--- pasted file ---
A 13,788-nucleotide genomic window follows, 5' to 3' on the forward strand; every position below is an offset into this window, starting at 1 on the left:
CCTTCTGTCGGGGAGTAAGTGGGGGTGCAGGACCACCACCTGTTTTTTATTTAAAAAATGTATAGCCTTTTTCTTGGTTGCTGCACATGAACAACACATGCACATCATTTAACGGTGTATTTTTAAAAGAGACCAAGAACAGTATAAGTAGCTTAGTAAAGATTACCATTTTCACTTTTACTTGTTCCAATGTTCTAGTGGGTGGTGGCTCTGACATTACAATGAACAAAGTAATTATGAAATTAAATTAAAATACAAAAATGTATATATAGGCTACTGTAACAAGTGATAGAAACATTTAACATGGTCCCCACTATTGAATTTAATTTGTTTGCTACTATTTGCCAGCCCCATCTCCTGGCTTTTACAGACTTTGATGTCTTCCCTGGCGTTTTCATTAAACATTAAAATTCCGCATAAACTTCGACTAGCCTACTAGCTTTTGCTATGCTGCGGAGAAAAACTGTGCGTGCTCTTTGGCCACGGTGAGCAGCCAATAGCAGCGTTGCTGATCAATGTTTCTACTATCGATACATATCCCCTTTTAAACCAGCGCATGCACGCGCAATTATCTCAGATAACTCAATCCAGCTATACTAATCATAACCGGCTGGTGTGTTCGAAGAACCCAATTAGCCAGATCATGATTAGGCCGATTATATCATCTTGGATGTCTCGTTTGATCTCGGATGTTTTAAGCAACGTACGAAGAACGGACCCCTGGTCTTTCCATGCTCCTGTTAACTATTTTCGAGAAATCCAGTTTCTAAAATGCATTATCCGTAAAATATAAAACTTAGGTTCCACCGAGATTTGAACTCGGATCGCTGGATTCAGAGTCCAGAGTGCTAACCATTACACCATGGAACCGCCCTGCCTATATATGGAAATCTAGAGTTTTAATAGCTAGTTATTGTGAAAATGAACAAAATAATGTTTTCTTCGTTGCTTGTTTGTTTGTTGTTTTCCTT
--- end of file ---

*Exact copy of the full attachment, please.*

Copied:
A 13,788-nucleotide genomic window follows, 5' to 3' on the forward strand; every position below is an offset into this window, starting at 1 on the left:
CCTTCTGTCGGGGAGTAAGTGGGGGTGCAGGACCACCACCTGTTTTTTATTTAAAAAATGTATAGCCTTTTTCTTGGTTGCTGCACATGAACAACACATGCACATCATTTAACGGTGTATTTTTAAAAGAGACCAAGAACAGTATAAGTAGCTTAGTAAAGATTACCATTTTCACTTTTACTTGTTCCAATGTTCTAGTGGGTGGTGGCTCTGACATTACAATGAACAAAGTAATTATGAAATTAAATTAAAATACAAAAATGTATATATAGGCTACTGTAACAAGTGATAGAAACATTTAACATGGTCCCCACTATTGAATTTAATTTGTTTGCTACTATTTGCCAGCCCCATCTCCTGGCTTTTACAGACTTTGATGTCTTCCCTGGCGTTTTCATTAAACATTAAAATTCCGCATAAACTTCGACTAGCCTACTAGCTTTTGCTATGCTGCGGAGAAAAACTGTGCGTGCTCTTTGGCCACGGTGAGCAGCCAATAGCAGCGTTGCTGATCAATGTTTCTACTATCGATACATATCCCCTTTTAAACCAGCGCATGCACGCGCAATTATCTCAGATAACTCAATCCAGCTATACTAATCATAACCGGCTGGTGTGTTCGAAGAACCCAATTAGCCAGATCATGATTAGGCCGATTATATCATCTTGGATGTCTCGTTTGATCTCGGATGTTTTAAGCAACGTACGAAGAACGGACCCCTGGTCTTTCCATGCTCCTGTTAACTATTTTCGAGAAATCCAGTTTCTAAAATGCATTATCCGTAAAATATAAAACTTAGGTTCCACCGAGATTTGAACTCGGATCGCTGGATTCAGAGTCCAGAGTGCTAACCATTACACCATGGAACCGCCCTGCCTATATATGGAAATCTAGAGTTTTAATAGCTAGTTATTGTGAAAATGAACAAAATAATGTTTTCTTCGTTGCTTGTTTGTTTGTTGTTTTCCTT